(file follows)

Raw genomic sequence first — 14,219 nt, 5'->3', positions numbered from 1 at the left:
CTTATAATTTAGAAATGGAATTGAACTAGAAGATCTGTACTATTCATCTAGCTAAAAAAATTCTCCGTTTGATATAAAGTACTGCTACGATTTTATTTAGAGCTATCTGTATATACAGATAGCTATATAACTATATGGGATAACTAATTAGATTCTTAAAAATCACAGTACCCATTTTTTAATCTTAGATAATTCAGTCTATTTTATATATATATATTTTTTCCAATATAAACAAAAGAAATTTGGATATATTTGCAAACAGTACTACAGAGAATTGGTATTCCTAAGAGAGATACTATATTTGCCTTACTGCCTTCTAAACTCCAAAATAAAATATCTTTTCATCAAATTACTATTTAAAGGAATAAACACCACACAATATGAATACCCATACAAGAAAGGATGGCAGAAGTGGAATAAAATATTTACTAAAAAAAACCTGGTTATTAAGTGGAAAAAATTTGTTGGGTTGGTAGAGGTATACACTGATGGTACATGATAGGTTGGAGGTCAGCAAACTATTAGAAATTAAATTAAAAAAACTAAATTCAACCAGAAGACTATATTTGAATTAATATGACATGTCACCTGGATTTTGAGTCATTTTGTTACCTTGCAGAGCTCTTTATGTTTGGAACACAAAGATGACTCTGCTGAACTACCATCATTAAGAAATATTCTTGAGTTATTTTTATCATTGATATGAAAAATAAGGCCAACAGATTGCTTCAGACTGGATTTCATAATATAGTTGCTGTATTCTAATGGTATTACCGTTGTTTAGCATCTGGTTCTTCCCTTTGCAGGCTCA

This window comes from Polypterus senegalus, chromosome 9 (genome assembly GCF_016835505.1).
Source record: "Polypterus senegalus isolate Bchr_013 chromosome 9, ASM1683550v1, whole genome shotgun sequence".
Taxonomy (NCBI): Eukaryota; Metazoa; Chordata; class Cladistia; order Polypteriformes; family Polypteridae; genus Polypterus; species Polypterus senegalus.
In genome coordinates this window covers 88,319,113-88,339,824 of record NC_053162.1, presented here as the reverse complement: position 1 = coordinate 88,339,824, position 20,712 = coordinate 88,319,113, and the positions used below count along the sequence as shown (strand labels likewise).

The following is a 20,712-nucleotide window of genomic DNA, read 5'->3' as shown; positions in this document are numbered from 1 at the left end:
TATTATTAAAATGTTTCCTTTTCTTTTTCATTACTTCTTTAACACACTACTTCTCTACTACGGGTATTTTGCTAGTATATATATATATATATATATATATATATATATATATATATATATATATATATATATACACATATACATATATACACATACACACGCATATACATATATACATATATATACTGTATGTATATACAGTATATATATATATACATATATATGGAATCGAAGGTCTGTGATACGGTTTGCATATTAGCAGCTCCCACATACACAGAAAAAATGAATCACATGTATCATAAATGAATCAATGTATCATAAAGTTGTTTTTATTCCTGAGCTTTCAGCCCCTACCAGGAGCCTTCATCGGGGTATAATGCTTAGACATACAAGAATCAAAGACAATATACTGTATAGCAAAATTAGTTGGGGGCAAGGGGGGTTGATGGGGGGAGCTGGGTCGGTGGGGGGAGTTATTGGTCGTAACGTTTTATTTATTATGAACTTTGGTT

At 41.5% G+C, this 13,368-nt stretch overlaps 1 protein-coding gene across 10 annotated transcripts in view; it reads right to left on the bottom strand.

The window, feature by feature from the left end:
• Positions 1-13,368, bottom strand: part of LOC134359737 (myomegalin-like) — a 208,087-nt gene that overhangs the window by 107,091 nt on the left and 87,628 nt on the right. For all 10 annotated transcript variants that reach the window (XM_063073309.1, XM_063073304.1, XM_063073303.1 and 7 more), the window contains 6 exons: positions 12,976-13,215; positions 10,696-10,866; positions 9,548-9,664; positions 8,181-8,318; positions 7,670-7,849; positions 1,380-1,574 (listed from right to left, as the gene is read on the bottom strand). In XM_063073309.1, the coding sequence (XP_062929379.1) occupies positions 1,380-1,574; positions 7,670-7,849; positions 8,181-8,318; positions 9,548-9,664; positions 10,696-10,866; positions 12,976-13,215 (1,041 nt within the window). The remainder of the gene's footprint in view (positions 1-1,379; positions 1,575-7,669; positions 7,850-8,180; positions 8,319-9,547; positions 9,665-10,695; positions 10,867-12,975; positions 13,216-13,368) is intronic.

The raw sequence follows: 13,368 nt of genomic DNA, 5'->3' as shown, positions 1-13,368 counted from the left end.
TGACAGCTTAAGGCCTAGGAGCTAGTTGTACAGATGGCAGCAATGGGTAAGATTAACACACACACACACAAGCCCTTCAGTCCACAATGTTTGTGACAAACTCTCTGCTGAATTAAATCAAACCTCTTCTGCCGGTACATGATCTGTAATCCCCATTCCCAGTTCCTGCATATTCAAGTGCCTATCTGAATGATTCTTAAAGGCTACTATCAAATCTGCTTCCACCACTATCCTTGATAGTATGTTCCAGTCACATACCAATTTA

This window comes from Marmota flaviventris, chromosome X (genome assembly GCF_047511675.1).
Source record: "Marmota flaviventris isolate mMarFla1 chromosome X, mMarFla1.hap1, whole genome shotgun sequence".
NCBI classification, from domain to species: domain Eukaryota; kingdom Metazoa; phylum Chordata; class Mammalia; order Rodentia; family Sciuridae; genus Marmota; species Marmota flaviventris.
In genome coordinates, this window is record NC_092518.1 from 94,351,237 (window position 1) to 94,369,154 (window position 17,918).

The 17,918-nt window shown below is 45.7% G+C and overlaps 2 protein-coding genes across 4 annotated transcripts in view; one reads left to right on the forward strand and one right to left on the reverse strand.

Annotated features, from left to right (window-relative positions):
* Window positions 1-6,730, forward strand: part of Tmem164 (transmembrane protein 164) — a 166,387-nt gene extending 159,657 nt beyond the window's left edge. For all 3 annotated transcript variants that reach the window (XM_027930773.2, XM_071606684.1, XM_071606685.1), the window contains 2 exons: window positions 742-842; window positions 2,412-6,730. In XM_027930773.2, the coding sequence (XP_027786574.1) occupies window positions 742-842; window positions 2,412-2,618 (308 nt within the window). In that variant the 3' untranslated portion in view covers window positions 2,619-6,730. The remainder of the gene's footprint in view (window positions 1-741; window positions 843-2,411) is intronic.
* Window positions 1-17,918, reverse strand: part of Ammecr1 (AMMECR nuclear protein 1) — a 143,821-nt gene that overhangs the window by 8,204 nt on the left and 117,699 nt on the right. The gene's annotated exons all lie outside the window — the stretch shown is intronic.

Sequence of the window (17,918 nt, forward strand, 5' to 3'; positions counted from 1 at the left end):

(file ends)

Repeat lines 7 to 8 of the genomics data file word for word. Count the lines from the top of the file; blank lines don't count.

The following is a 20,712-nucleotide window of genomic DNA, read 5'->3' as shown; positions in this document are numbered from 1 at the left end:
TATTATTAAAATGTTTCCTTTTCTTTTTCATTACTTCTTTAACACACTACTTCTCTACTACGGGTATTTTGCTAGTATATATATATATATATATATATATATATATATATATATATATATATATATATATATACACATATACATATATACACATACACACGCATATACATATATACATATATATACTGTATGTATATACAGTATATATATATATACATATATATGGAATCGAAGGTCTGTGATACGGTTTGCATATTAGCAGCTCCCACATACACAGAAAAAATGAATCACATGTATCATAAATGAATCAATGTATCATAAAGTTGTTTTTATTCCTGAGCTTTCAGCCCCTACCAGGAGCCTTCATCGGGGTATAATGCTTAGACATACAAGAATCAAAGACAATATACTGTATAGCAAAATTAGTTGGGGGCAAGGGGGGTTGATGGGGGGAGCTGGGTCGGTGGGGGGAGTTATTGGTCGTAACGTTTTATTTATTATGAACTTTGGTT